Thamesmead on the south bank of the Thames Estuary represented planning and construction in an earlier era of high ambition. A gleam in the eye of the LCC from the fifties and then, from 1966, the Greater London Council’s ‘Woolwich-Erith Project’, it was envisaged as a ‘town of the 21st Century’ with a population of between 60- to 100,000 people. Only 12,000 had settled by 1974 and the estate – with its difficult location, poor transport links and lack of facilities – was considered by many a failure. Taken over by Peabody in 2015, benefiting from new investment and the now delayed arrival of Crossrail in 2019, it’s on the up now and worth visiting for both its past and future promise. The tour, led by the Twentieth Century Society, will allow you to visit some of the highlights of the original architecture of the GLC 1968 masterplan, some of which sadly are now under threat.

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The Brunswick Centre

From the late 1960s, a new era began in council housing design as discredited tower blocks were replaced by new forms of low-rise, high density housing.  The Brunswick Centre, completed in 1972, was originally planned as a private development. Due to financial difficulties, the residential section was leased to the London Borough of Camden for use as council housing while the developer retained ownership of the structure and shopping areas.

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Stoneleigh Terrace, the Whittington Estate

Though not a Camden scheme as such, the Centre fits well with what became the celebrated signature style of Camden Borough Council into the 1970s. This can be seen firstly in the Whittington Estate, begun in 1969, designed by Peter Tábori, a young architect then in his mid-twenties. It’s a scheme in typical Camden style, six parallel linear stepped-section blocks of light pre-cast concrete construction and dark-stained timber.  It was designed to be a ‘form of housing…which related more closely to the existing urban fabric than the slab and tower blocks, and which brought more dwellings close to the ground’. Each home had its own front door and a walk through the front door of 8 Stoneleigh Terrace during Open House will allow you to glimpse the innovative interior design of the housing too, chiefly the work of Ken Adie of the Council’s Department of Technical Services.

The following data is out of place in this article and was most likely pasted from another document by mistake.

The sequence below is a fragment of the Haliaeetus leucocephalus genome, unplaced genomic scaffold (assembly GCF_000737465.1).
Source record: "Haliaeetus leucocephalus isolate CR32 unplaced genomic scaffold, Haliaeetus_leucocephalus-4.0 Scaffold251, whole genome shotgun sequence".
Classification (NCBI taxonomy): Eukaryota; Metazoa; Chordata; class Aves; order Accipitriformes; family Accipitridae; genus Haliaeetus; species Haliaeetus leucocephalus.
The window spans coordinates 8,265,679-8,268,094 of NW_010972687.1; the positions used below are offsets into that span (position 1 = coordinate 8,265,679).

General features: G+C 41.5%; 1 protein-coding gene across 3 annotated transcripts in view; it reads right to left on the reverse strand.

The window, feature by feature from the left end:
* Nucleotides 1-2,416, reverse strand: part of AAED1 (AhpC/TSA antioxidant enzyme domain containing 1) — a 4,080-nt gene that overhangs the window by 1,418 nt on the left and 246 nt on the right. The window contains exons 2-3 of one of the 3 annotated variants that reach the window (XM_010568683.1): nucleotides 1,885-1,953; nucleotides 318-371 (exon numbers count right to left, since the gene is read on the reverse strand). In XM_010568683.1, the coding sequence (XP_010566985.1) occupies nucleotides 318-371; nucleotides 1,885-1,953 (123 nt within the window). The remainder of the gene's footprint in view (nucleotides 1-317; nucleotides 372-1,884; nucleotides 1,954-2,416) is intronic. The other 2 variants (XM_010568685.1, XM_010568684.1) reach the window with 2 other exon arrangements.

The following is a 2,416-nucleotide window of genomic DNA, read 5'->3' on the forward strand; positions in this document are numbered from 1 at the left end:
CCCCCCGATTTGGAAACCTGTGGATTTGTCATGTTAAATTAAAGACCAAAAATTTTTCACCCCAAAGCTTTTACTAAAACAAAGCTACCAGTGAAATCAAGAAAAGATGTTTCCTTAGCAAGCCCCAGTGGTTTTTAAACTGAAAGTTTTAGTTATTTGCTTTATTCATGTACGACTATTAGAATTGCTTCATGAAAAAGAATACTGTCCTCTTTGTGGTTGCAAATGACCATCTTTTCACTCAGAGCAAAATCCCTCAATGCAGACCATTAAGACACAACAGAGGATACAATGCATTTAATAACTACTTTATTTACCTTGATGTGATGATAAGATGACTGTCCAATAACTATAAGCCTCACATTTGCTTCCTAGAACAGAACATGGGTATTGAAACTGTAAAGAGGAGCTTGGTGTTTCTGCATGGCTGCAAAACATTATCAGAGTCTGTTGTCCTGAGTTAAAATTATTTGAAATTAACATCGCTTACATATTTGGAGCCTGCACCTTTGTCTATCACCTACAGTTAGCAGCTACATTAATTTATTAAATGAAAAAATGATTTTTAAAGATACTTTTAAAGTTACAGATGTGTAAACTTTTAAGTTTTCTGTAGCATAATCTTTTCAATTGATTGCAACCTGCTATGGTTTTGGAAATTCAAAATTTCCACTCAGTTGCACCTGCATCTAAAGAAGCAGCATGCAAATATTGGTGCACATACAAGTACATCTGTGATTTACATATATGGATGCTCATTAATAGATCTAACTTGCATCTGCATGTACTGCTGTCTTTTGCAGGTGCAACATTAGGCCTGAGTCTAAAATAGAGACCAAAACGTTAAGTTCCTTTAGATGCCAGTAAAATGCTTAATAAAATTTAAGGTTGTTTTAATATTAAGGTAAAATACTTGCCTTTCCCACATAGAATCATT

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Alexandra Road

Another Camden scheme is widely judged to be one of the most attractive and architecturally accomplished council estates in the country, Alexandra Road, listed Grade II* in 1993.  The Alexandra and Ainsworth Estate was the work of Neave Brown, awarded the Royal Gold Medal of the Royal Institute of British Architects in October 2017. He sadly died three months later. The estate is better seen than described but, in its scale and confidence, it marks (in the words of modernist architect John Winter), ‘a magical moment for English housing’.

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The Page High Estate

Despite knowing the area pretty well, I have to confess the Page High Estate in Wood Green was new to me.  It’s social housing, designed for a consortium consisting of Haringey Council, Sainsbury, Woolworth’s and World of Housing Property Trust (later Sanctuary Housing) by the Dry Halasz Dixon Partnership in 1975.  To be fair, the estate is easy to miss – built six and seven storeys above the ground on top of a car park and store. The Tenants’ Association offering the tour was set up in 2017 to improve repairs and maintenance and campaign for the improvement of the estate. Please support them.

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Dujardin Mews with the Alma Estate to the read

Finally, we come to post-1979 schemes and all of you reading this will understand the changed world that council housing – social housing as we must now call it – has inhabited since that date.  Dujardin Mews in Ponders End is an Enfield Council scheme designed by Karakusevic Carson Architects. The first phase, completed in 2018 is lovely and multiple award-winning while the scheme as a whole is part of the larger Alma Estate regeneration.  Despite researching assiduously, I’ve not discovered the tenure details of Dujardin Mews (I will amend or add to this if anyone can tell me) but the larger scheme offers the usual mix of ‘affordable’, shared ownership and properties for sale – an increase in homes and a net loss of social rent homes.

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The Kings Crescent Estate

The Kings Crescent Estate was originally built by Hackney Council in 1969. The estate’s two nineteen-storey tower blocks were demolished in 2000 and 2002 alongside some of the lower blocks, around 357 homes in all.  The current regeneration scheme creates 273 new homes overall but of these only 76 are social rented; a further 101 social rent homes will be refurbished. It is a further reminder of the twisted economics of current social housing finance.